Dealing with a Blown Head Gasket
How it Happens, What To Do, How Much It Costs and How To Talk To an Expert Mechanic About it for Free
In an internal combustion engine, a blown head gasket is something that can happen over a period of time or due to neglect of the car owner. Unfortunately, most people usually don’t know much about the symptoms, causes or solutions for such a problem. Basically, the head gasket which sits between the cylinder head and the engine block is used to seal the cylinders to make sure that maximum compression is achieved. As for how much it costs, that answer is far more complex.
James describes the different factors that determine head gasket repair cost in this 30 second video.
Fixing a blown head gasket has a very wide cost range, from $500 all the way to $3000!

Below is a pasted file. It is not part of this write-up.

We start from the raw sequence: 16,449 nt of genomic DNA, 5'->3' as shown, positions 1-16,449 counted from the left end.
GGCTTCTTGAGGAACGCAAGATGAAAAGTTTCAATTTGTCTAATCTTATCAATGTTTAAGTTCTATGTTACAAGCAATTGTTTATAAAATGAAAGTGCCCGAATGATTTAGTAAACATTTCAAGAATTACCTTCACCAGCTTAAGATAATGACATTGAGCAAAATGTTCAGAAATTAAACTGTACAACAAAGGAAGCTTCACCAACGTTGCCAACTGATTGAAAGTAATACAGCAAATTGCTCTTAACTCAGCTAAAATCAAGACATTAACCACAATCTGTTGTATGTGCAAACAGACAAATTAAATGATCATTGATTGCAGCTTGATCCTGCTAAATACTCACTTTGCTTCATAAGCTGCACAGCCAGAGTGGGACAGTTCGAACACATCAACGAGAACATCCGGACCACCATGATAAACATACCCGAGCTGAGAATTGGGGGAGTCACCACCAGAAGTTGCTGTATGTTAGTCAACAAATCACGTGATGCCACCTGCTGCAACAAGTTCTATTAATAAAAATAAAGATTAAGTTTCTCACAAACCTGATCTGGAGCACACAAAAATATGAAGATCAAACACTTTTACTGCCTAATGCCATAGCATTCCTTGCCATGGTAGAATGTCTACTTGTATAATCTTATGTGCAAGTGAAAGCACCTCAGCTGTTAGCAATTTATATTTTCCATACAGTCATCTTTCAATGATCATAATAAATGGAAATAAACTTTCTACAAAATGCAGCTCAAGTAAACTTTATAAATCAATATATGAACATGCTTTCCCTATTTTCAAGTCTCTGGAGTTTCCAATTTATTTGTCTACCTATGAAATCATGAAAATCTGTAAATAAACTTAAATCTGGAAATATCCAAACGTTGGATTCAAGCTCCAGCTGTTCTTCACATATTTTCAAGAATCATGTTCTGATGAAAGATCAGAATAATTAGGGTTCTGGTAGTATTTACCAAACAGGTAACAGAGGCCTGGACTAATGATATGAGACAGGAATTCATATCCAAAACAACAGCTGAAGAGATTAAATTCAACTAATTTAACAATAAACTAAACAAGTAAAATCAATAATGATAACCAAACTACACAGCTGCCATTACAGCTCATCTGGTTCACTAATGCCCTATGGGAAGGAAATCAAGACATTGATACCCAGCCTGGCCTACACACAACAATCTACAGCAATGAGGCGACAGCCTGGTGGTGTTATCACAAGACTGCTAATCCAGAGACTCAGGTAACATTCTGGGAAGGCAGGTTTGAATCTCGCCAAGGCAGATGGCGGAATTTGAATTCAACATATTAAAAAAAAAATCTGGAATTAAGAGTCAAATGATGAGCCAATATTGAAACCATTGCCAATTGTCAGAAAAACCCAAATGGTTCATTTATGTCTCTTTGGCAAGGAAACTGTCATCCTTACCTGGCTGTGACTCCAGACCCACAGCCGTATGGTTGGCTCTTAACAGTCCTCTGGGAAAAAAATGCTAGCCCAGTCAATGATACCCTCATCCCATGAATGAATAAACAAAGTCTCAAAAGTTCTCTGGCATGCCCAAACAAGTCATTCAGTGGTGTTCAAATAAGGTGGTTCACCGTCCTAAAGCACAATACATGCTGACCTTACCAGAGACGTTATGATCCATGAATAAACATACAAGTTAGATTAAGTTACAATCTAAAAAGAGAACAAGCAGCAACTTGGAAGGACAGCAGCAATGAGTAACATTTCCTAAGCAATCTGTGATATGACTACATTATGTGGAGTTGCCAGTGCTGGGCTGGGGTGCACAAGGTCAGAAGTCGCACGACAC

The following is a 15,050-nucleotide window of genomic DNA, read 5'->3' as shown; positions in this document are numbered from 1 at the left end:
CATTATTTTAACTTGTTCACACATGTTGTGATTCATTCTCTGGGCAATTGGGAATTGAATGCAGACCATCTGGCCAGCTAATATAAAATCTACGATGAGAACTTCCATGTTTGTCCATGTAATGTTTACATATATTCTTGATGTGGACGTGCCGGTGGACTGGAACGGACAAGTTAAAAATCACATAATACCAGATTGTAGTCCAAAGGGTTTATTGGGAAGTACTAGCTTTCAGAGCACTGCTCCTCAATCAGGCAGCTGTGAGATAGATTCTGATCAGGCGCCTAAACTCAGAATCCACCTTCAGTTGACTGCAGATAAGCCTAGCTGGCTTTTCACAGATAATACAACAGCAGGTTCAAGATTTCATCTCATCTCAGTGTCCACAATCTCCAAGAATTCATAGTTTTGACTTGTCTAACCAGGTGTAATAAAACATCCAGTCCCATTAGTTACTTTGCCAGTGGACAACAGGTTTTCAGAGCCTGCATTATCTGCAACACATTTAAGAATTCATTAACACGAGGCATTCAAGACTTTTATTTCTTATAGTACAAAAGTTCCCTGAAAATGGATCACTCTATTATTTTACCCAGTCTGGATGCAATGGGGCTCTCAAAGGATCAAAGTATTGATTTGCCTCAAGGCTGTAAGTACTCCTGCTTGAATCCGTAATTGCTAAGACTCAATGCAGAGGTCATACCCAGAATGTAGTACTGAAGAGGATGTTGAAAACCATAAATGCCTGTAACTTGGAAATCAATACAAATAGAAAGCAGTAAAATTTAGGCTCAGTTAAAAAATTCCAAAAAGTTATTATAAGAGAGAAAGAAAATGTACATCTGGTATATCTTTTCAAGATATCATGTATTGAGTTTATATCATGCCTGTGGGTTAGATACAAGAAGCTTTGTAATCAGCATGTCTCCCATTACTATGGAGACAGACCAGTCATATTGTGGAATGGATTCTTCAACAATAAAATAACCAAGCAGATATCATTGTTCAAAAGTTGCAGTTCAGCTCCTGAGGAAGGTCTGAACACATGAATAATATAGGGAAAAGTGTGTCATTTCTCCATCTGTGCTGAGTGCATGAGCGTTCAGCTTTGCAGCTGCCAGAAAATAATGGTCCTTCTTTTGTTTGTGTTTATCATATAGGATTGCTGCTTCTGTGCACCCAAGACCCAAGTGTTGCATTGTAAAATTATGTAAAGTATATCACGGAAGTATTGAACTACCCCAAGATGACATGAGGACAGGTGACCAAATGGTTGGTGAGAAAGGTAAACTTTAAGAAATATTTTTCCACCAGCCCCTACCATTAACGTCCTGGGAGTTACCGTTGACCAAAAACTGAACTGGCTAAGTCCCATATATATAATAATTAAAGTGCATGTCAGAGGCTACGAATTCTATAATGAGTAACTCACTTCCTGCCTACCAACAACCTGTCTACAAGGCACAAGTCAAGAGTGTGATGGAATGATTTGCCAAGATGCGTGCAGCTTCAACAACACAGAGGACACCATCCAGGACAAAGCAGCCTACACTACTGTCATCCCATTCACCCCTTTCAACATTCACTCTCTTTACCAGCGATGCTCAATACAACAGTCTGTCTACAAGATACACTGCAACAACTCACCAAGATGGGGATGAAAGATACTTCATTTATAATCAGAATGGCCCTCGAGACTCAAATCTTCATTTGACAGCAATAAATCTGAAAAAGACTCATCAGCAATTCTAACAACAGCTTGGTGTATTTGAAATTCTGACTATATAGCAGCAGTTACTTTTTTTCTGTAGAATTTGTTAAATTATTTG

So the question you have to ask is, “how do I make sure I pay the right price for my car?” The #1 answer is to fix it yourself, and if you happen to be a DIY type of person, click HERE to get to the part of this page you need to read. But for those of us who are NOT mechanics, what can we do?
The Secret to Getting Your Blown Head Gasket Fixed Fast and as Inexpensive as Possible
1. You know the handsome dude in the videos above? (You know, the guy at the top talking about blown head gaskets) That’s James, one of our ASE certified master mechanics. He’s an expert with blown head gaskets AND he is great at explaining in plain English what is happening with your car. The video to the left explains how you can have James be your personal mechanic to give you advice FOR FREE, talk to the other mechanics at the repair shop so that they don’t overcharge you FOR FREE, and audit your repair so that you know you got the correct repair at a fair price FOR FREE (are we seeing a theme?)